Protecting Sources and Source Material

The ability to protect your sources and newsgathering materials is often critical to your being able to gather information and inform the public. In the course of assembling information for an article, post, podcast, or other work, you may obtain information that, for a number of reasons, you do not wish to make available to the public.

Ironically, confidentiality may be an essential part of bringing information to the public's attention because as a publisher, you may only be able to gather the information if you promise not to reveal the information's source. For example, reporting that involves the criticism of government and exposure of government and corporate wrongdoing often depends on the use of confidential sources.

Fortunately, the law provides tools with which to protect the information you obtain. Absent some kind of legal protection, a journalist or other individual gathering information for dissemination to the public may be compelled to identify his or her sources and produce documents in court and other governmental proceedings. Journalists and other citizens reporting the news have been asserting their right to keep their sources and materials confidential for longer than the United States has been an independent nation. In 1734, for example, John Peter Zenger refused to give the names of his sources when he was charged with seditiously libeling British Governor William Cosby of the New York Colony. Zenger, who was later tried and acquitted, was jailed for a month due to his refusal to identify his sources.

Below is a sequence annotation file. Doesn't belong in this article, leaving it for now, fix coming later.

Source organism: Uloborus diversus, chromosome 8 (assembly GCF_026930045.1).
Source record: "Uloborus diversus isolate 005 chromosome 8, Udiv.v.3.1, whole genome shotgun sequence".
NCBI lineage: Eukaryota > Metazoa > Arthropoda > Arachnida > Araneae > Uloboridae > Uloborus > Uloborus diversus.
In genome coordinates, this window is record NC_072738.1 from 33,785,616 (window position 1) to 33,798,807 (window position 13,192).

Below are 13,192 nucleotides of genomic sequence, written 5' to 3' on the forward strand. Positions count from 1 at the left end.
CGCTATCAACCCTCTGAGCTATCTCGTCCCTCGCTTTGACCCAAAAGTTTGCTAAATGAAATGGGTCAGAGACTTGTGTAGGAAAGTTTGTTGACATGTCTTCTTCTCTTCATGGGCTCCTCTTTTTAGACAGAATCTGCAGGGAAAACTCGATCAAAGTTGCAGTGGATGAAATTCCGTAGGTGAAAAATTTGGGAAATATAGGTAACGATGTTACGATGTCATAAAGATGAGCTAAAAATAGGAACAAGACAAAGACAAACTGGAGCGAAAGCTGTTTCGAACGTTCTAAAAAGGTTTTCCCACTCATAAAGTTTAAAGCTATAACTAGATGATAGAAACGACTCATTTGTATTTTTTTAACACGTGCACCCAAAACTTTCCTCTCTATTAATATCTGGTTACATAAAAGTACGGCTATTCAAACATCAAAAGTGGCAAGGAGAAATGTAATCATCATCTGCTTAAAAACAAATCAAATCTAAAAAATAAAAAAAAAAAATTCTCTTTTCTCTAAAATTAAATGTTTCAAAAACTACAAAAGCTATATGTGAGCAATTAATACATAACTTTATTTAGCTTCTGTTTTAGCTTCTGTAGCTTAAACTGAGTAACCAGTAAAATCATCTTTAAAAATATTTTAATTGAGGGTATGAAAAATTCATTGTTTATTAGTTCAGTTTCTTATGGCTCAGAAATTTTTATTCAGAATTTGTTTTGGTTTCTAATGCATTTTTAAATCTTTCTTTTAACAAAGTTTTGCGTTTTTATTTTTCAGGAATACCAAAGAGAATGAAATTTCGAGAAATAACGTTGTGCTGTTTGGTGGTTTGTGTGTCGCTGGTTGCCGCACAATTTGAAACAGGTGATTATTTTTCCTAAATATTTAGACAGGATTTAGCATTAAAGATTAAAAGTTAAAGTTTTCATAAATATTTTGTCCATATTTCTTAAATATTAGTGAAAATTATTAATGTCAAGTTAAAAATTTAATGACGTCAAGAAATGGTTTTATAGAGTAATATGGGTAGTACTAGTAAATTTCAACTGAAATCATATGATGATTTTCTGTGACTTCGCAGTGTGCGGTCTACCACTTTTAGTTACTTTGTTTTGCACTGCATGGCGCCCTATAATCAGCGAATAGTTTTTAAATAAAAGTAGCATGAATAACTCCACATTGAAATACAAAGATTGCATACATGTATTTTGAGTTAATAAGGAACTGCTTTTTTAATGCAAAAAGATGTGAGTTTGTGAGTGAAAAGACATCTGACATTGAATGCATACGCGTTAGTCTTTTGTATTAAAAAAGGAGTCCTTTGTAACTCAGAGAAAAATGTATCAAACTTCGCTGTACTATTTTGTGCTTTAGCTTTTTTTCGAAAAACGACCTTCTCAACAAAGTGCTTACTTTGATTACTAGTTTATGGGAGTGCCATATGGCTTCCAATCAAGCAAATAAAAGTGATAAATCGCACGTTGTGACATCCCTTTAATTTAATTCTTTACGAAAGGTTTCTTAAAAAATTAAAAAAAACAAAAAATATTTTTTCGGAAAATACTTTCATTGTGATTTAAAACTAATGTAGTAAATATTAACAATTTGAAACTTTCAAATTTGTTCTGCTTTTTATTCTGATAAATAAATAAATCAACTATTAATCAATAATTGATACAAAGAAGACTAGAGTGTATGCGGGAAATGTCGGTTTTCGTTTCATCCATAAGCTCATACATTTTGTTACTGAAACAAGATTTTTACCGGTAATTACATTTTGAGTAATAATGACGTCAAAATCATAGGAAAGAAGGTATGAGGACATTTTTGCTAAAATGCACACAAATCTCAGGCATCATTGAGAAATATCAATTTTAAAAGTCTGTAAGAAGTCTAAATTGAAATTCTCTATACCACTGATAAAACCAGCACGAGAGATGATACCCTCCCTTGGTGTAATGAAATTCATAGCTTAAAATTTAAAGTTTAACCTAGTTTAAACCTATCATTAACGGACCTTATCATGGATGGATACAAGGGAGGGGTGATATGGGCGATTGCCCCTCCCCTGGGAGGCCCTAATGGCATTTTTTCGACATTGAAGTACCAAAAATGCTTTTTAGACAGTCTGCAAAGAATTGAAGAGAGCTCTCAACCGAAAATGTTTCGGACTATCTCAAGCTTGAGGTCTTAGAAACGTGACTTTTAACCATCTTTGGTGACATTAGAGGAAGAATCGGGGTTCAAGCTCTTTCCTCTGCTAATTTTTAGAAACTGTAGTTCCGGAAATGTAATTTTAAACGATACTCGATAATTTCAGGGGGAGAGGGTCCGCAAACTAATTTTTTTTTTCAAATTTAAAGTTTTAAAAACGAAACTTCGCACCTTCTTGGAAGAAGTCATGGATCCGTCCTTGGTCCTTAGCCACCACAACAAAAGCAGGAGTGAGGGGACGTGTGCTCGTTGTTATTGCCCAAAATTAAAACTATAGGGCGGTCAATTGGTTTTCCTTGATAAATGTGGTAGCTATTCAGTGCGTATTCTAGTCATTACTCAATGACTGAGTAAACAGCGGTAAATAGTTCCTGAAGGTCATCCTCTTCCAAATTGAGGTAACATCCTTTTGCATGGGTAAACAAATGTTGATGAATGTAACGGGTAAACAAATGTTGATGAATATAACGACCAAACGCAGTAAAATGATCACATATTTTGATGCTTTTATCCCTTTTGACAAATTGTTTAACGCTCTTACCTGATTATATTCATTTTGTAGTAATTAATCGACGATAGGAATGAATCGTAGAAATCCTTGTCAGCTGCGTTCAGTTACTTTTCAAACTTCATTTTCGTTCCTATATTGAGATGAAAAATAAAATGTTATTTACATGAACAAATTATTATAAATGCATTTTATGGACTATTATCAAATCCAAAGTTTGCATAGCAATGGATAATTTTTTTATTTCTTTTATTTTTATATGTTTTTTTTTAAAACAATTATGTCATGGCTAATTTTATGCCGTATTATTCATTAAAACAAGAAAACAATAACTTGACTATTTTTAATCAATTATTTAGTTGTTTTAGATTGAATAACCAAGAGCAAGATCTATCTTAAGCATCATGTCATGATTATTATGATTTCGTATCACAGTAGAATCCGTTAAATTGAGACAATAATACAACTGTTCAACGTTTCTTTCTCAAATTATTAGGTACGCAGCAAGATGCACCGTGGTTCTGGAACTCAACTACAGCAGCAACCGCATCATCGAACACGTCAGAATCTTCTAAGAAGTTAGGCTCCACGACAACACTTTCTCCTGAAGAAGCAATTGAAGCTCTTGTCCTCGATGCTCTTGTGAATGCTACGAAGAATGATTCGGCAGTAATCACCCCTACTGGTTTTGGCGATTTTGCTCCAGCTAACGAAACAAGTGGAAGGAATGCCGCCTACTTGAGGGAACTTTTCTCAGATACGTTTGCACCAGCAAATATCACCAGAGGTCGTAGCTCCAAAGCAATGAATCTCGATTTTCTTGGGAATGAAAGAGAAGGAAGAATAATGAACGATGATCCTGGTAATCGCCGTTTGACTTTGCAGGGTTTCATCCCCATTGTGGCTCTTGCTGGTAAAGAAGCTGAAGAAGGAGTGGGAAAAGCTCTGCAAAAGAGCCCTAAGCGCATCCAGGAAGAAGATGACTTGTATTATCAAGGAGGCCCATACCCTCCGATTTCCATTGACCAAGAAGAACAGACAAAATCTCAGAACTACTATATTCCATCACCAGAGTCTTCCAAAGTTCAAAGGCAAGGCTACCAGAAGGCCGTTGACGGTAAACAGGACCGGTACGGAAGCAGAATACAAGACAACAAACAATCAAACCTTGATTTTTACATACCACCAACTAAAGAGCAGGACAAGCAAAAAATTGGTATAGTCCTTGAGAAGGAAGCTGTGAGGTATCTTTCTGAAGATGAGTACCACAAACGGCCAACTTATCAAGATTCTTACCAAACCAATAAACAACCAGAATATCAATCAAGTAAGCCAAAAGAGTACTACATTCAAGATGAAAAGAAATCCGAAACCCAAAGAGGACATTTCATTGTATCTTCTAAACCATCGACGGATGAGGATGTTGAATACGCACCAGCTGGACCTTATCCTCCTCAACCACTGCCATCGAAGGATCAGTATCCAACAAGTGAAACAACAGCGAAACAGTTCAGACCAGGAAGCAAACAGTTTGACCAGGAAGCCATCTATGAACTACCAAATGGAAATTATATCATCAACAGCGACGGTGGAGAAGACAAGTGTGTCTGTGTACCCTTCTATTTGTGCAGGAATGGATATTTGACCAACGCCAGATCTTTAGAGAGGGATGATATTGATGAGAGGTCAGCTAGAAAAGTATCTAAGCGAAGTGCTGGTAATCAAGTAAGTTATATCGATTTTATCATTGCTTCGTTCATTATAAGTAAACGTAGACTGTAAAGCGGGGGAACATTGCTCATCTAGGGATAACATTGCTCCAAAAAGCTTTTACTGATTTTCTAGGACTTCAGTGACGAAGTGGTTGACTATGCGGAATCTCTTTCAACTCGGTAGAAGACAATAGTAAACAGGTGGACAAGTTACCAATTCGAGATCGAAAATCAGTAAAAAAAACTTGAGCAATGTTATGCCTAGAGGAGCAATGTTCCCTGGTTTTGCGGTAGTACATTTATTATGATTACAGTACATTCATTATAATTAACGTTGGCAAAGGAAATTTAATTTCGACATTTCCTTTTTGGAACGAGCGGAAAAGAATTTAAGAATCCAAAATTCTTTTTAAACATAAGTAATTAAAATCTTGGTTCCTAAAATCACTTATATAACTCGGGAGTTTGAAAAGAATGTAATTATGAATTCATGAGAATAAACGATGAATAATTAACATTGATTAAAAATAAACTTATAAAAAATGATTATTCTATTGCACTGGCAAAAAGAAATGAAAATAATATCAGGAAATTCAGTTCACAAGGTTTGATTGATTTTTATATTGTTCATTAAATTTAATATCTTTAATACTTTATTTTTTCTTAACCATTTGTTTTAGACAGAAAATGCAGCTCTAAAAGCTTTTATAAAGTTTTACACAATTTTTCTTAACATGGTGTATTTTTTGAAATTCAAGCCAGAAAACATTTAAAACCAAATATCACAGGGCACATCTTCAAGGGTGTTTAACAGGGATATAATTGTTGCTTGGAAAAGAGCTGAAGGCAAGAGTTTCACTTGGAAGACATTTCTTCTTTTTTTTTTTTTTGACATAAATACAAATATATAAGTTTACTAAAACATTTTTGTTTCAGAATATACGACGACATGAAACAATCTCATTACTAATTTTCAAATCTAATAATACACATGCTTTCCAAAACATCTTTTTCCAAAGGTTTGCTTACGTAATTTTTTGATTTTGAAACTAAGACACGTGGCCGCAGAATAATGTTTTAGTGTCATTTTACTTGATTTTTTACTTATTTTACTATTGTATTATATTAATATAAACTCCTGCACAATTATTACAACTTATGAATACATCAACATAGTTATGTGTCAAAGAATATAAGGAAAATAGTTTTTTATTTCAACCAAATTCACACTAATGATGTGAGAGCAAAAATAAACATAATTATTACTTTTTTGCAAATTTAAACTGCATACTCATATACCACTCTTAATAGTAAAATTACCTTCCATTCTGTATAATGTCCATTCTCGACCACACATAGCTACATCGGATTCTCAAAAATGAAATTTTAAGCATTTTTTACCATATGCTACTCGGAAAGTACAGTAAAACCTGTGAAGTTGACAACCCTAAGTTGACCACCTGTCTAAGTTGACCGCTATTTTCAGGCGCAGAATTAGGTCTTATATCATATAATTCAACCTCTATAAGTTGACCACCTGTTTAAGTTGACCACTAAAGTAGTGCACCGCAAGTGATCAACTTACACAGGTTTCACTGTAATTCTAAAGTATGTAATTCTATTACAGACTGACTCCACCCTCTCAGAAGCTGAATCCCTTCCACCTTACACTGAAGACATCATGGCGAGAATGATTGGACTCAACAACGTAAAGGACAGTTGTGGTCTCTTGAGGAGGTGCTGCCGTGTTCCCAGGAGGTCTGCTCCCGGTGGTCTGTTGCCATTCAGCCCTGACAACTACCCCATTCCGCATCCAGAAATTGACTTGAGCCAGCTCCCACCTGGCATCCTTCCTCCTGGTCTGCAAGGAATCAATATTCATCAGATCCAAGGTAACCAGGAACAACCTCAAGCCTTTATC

These legal protections are vital to the free flow of information in society. If reporters (and we use that term broadly here) are seen merely as an investigative arm of the government, individuals with information of great public concern may be afraid to share that information. As a result, the public may be deprived of information of critical importance to the proper functioning of our society and our democratic form of government.

The following sections address the legal challenges facing online publishers in maintaining the confidentiality of sources and source material and discusses the federal and state laws that may protect them from forced disclosure of this information.


Subject Area: